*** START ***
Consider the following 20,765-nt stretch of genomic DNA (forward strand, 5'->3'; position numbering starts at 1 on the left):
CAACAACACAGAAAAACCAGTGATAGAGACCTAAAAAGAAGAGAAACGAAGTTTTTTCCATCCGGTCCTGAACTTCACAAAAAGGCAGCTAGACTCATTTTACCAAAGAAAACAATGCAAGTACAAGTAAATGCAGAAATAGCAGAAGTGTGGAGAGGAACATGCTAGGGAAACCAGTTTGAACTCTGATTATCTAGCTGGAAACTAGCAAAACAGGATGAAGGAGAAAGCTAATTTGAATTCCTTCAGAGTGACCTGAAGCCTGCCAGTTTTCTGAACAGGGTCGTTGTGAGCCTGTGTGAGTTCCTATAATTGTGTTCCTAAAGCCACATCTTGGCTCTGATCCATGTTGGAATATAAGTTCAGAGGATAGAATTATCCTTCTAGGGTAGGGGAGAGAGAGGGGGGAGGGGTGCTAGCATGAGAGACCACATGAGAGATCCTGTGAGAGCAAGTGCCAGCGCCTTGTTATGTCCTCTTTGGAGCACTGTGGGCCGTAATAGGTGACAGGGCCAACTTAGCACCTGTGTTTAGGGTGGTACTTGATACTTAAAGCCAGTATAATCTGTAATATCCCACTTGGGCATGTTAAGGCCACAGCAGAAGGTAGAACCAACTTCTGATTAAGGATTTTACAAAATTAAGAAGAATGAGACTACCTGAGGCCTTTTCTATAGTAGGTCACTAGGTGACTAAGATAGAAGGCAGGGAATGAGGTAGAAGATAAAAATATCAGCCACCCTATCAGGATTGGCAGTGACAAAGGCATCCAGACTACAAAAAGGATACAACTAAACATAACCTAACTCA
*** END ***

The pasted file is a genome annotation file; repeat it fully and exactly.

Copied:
Consider the following 20,765-nt stretch of genomic DNA (forward strand, 5'->3'; position numbering starts at 1 on the left):
CAACAACACAGAAAAACCAGTGATAGAGACCTAAAAAGAAGAGAAACGAAGTTTTTTCCATCCGGTCCTGAACTTCACAAAAAGGCAGCTAGACTCATTTTACCAAAGAAAACAATGCAAGTACAAGTAAATGCAGAAATAGCAGAAGTGTGGAGAGGAACATGCTAGGGAAACCAGTTTGAACTCTGATTATCTAGCTGGAAACTAGCAAAACAGGATGAAGGAGAAAGCTAATTTGAATTCCTTCAGAGTGACCTGAAGCCTGCCAGTTTTCTGAACAGGGTCGTTGTGAGCCTGTGTGAGTTCCTATAATTGTGTTCCTAAAGCCACATCTTGGCTCTGATCCATGTTGGAATATAAGTTCAGAGGATAGAATTATCCTTCTAGGGTAGGGGAGAGAGAGGGGGGAGGGGTGCTAGCATGAGAGACCACATGAGAGATCCTGTGAGAGCAAGTGCCAGCGCCTTGTTATGTCCTCTTTGGAGCACTGTGGGCCGTAATAGGTGACAGGGCCAACTTAGCACCTGTGTTTAGGGTGGTACTTGATACTTAAAGCCAGTATAATCTGTAATATCCCACTTGGGCATGTTAAGGCCACAGCAGAAGGTAGAACCAACTTCTGATTAAGGATTTTACAAAATTAAGAAGAATGAGACTACCTGAGGCCTTTTCTATAGTAGGTCACTAGGTGACTAAGATAGAAGGCAGGGAATGAGGTAGAAGATAAAAATATCAGCCACCCTATCAGGATTGGCAGTGACAAAGGCATCCAGACTACAAAAAGGATACAACTAAACATAACCTAACTCA